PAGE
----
There are not “many sides” to this story. There are never “many sides” to this kind of story, no matter where or when it’s taking place. There is one. It’s very easy to spot, because by the time we’re all listening they’re not even running away anymore. There’s no where to run to. They always notice it first, yell, shout, try to make us see. But we humans like to look the other way, until the last possible point, when we can’t anymore, because eventually there isn’t anywhere else to look.

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Reading War & Peace #7: One Woman’s Journey to Healing a Broken Leg

* translation: Louise and Alymer Maude (for page # references)

As Bon Jovi once said “OHHHHHHHH WE’RE HALF WAY THERE OH-OHH”. I admit I wasn’t around when Jon said it, but I have this feeling deep inside somewhere that he was talking about hitting page 541. Just a hunch.

“Better stand tall when they’re calling you out”, Emperor Alexander wrote, with slight rephrasing of my own, in his message to the Russian people. “Don’t bend, don’t break, baby, don’t back down”, they all shouted back. It’s 1812. Time for war. Except this time everyone seems to have switched places.

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The Neverending Story by Michael Ende

  • Title: The Neverending Story
  • Author: Michael Ende
  • # of Pages: 445

SPOILER ALERT: mentions main characters and touches on major events, includes quotes without names or direct comments about the plot but that may give away points to attentive readers


Bastian Balthazar Bux is shy, awkward, and certainly not heroic. His onlThe Neverending Storyy escape is reading books. When Bastian happens upon an old book called The Neverending Story, he’s swept into the magical world of Fantastica—so much that he finds he has actually become a character in the story! And when he realizes that this mysteriously enchanted world is in great danger, he also discovers that he has been the one chosen to save it. Can Bastian overcome the barrier between reality and his imagination in order to save Fantastica?


I recently read Momo, also by Michael Ende. A quick Google investigation led me to the conclusion that my review of it was going to be the only non-five-star review on planet Earth, which reminded me – I never liked The Neverending Story, when I read it as a kid, either. I also didn’t like the movie. (Fun fact: Michael Ende didn’t either. He asked the production to stop, or at least change the name, because in his opinion it was too different from the original book. He sued and lost.) I thought the book really was neverending. As with Momo, I seem to be the only person who thinks this way. So naturally I decided to read it again and attempt to solve this mystery once and for all.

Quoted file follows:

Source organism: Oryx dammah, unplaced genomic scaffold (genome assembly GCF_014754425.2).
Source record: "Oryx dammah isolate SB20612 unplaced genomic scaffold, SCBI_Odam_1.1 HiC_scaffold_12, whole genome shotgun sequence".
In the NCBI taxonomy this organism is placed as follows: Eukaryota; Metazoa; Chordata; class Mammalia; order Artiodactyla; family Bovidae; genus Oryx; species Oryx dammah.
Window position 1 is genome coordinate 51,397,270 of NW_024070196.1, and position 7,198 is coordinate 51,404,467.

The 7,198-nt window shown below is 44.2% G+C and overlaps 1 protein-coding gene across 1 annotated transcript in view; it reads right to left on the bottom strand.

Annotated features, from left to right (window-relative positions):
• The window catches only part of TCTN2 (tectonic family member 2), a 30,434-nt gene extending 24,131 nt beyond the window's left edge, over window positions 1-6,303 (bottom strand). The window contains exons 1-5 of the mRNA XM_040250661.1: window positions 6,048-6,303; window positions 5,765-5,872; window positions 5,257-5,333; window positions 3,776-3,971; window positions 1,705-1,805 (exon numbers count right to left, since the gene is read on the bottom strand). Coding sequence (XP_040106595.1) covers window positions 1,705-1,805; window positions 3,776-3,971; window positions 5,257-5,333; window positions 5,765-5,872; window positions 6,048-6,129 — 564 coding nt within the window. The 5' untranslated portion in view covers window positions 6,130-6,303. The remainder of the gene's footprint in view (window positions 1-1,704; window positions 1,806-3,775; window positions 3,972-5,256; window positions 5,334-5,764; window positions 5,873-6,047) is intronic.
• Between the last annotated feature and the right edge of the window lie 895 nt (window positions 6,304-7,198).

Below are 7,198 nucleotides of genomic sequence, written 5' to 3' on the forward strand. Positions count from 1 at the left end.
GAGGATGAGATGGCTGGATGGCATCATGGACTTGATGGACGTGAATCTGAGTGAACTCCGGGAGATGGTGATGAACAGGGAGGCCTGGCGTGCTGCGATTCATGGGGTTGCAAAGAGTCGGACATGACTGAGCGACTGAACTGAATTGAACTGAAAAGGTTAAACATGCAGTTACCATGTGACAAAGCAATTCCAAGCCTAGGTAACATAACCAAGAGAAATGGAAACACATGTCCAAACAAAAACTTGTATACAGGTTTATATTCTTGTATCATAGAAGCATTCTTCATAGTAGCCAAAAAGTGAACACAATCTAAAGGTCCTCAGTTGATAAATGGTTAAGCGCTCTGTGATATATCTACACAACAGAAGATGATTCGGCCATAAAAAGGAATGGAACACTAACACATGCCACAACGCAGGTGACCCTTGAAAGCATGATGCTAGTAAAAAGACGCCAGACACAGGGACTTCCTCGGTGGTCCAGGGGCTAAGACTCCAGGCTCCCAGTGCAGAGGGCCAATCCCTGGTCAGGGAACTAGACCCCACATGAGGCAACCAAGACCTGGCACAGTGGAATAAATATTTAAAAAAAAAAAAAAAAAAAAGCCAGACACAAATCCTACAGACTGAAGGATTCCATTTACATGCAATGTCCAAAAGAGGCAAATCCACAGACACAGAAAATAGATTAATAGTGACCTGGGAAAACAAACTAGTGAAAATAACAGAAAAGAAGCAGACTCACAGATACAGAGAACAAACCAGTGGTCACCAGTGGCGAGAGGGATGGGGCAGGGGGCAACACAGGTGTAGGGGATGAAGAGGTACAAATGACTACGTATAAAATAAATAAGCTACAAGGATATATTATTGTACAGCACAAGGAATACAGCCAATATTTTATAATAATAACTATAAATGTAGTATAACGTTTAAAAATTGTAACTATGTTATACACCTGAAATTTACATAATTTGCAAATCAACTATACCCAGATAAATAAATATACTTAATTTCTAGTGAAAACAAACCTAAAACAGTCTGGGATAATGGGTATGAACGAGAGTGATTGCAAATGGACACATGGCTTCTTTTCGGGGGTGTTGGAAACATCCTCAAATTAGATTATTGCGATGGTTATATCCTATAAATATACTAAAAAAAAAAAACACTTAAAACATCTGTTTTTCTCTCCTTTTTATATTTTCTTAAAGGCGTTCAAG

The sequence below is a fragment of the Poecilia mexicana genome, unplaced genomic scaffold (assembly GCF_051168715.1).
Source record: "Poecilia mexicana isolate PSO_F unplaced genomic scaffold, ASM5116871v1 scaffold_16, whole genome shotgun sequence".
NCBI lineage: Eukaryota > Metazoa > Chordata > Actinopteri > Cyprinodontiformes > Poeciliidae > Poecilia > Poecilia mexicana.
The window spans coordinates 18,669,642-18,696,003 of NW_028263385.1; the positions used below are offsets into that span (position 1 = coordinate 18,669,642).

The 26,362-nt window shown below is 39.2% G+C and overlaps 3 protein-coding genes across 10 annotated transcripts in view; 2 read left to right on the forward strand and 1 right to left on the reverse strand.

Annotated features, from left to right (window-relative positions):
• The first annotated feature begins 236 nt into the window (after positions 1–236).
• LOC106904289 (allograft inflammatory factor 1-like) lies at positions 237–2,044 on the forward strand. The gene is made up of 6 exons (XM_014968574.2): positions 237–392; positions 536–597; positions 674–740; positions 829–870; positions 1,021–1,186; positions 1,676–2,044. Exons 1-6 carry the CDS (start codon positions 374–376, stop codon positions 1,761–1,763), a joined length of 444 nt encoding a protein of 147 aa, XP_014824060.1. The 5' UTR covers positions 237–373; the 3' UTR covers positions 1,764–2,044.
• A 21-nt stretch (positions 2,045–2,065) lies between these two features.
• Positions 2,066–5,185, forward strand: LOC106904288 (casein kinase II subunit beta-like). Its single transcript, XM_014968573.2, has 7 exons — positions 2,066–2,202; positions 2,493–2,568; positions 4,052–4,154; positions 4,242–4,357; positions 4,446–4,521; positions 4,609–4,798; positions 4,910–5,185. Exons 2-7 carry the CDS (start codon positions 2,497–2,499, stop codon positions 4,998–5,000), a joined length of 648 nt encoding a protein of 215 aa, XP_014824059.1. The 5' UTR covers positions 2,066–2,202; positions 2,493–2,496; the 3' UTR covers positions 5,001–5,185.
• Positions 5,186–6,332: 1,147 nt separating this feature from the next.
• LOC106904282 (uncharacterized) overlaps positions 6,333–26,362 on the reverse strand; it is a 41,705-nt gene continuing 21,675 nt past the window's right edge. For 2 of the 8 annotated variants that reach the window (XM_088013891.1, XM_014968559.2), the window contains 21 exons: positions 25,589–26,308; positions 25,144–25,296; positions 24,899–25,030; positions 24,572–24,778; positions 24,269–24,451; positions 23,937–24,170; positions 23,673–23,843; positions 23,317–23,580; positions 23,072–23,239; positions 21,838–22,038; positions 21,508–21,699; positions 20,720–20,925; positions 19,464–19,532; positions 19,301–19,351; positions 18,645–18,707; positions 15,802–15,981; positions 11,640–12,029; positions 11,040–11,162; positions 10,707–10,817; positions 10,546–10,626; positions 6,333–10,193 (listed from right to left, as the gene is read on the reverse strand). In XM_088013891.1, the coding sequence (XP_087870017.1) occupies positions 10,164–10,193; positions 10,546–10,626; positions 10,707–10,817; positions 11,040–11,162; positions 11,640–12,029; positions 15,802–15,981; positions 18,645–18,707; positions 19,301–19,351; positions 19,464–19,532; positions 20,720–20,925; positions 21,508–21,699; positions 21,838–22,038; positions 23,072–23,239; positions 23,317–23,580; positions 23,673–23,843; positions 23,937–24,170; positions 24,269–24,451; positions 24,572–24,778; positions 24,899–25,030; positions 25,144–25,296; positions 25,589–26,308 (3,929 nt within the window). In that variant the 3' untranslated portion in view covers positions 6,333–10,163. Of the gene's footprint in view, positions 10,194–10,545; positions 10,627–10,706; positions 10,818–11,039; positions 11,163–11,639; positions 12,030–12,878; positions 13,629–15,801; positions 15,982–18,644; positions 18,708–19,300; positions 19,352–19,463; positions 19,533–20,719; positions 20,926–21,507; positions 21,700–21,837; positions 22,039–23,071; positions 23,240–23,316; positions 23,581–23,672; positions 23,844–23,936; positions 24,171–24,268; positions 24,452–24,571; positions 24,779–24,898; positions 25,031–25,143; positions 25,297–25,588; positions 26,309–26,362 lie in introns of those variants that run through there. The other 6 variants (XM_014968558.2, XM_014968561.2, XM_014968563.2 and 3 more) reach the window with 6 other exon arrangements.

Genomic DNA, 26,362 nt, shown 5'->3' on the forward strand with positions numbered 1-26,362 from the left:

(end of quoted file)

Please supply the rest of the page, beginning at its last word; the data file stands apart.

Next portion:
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Reading War & Peace #6: One Woman’s Journey to Healing a Broken Leg

This week I read eighteen pages. Eighteen. Slightly less than my 140-page-per-week plan. I had a tough week in terms of my general mood. Spending six weeks at home seems fun at first, but eventually it gets old. Old and tiring. Old and tiring is not a good mood for some intensive reading.

So I’ve hit reader’s block and I have nothing to discuss. Instead, I spent the day wondering how I get out of it. I’ve made it this far, and so some self reflection seems like a worthy investment.

  1. Don’t give up. It takes me twenty minutes to walk half a kilometer on crutches. My dad always takes the wheelchair with us just in case. In my high school gym “finals” we had to run two kilometers. Not a complicated task for people who run. Needless to say, I don’t. I set myself one rule. Don’t stop running. Even if you find yourself running at a pace that’s slightly slower than walking, run. And I did. So I walk alongside him as he wheels the empty chair home. Eighteen pages is less than one hundred and forty, but it is definitely more than zero.
  2. Change your goals. I can’t walk one hundred meters without stopping. I actually need to rest about once every fifty meters. Otherwise my palms burn, and then I’m stuck, because my hands have turned into another leg for the time being. One hundred pages a week is just as good. So it’ll take longer to get to the finish line. Who cares? It’s not a race. It’s just me. The gold medal will be waiting for me when I get there.
  3. Find new ways. At first I had a cast on my left arm. I’m left handed. A person can’t just not shower for a week. So I did. Somehow. Maybe reading this type of thing doesn’t work for me past sunset. Maybe I should try hanging out with the Rostovs and the Bolkonskis at lunch instead.
  4. Forgive yourself. Who knew you could break a bone just accidently slipping? And now you can’t play soccer for months. Your greatest skill is pointing your toes, flexing them, and then back again. Don’t look for the goal, the goalie, the net. Focus on the next move. Not every week is going to be a fancy analysis or a pat on the back. Go back to the small things. The joy of reading. The story.
  5. Just relax. That goes for everything. Just a generally good rule.

Maybe I’ll start a workout blog once all of this is over.

Hadas.

Just kidding.


previous entry here

 

Reading War & Peace #5: One Woman’s Journey to Healing a Broken Leg

* translation: Louise and Alymer Maude (for page # references)

So this week, instead of war and peace between countries, we had some war and peace between hearts. Lots of proposals, engagements, disapproving parents. In a world with issues of class, hierarchy, and not much gender equality love can become a very unpleasant game. But let’s start at the beginning.